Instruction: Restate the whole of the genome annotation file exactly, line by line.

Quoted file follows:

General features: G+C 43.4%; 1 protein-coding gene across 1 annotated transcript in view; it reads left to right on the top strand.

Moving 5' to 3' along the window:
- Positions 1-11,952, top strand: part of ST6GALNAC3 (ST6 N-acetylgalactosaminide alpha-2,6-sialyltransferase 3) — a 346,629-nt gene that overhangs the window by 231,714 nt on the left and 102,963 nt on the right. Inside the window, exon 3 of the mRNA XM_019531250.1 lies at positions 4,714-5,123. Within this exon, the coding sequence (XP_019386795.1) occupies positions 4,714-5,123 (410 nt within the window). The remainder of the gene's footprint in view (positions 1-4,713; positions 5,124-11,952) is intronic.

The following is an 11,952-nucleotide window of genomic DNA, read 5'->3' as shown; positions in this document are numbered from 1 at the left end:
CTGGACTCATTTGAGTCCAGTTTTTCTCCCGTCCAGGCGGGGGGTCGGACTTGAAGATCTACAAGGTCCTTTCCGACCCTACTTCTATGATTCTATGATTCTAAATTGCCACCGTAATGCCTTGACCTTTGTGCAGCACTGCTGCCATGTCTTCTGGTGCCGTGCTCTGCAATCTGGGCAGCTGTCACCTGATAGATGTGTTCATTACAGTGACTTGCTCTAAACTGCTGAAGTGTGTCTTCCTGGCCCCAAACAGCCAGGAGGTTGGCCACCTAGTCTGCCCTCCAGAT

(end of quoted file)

General features: G+C 43.4%; 1 protein-coding gene across 1 annotated transcript in view; it reads left to right on the top strand.

Moving 5' to 3' along the window:
- Positions 1-11,952, top strand: part of ST6GALNAC3 (ST6 N-acetylgalactosaminide alpha-2,6-sialyltransferase 3) — a 346,629-nt gene that overhangs the window by 231,714 nt on the left and 102,963 nt on the right. Inside the window, exon 3 of the mRNA XM_019531250.1 lies at positions 4,714-5,123. Within this exon, the coding sequence (XP_019386795.1) occupies positions 4,714-5,123 (410 nt within the window). The remainder of the gene's footprint in view (positions 1-4,713; positions 5,124-11,952) is intronic.

The following is an 11,952-nucleotide window of genomic DNA, read 5'->3' as shown; positions in this document are numbered from 1 at the left end:
CTGGACTCATTTGAGTCCAGTTTTTCTCCCGTCCAGGCGGGGGGTCGGACTTGAAGATCTACAAGGTCCTTTCCGACCCTACTTCTATGATTCTATGATTCTAAATTGCCACCGTAATGCCTTGACCTTTGTGCAGCACTGCTGCCATGTCTTCTGGTGCCGTGCTCTGCAATCTGGGCAGCTGTCACCTGATAGATGTGTTCATTACAGTGACTTGCTCTAAACTGCTGAAGTGTGTCTTCCTGGCCCCAAACAGCCAGGAGGTTGGCCACCTAGTCTGCCCTCCAGAT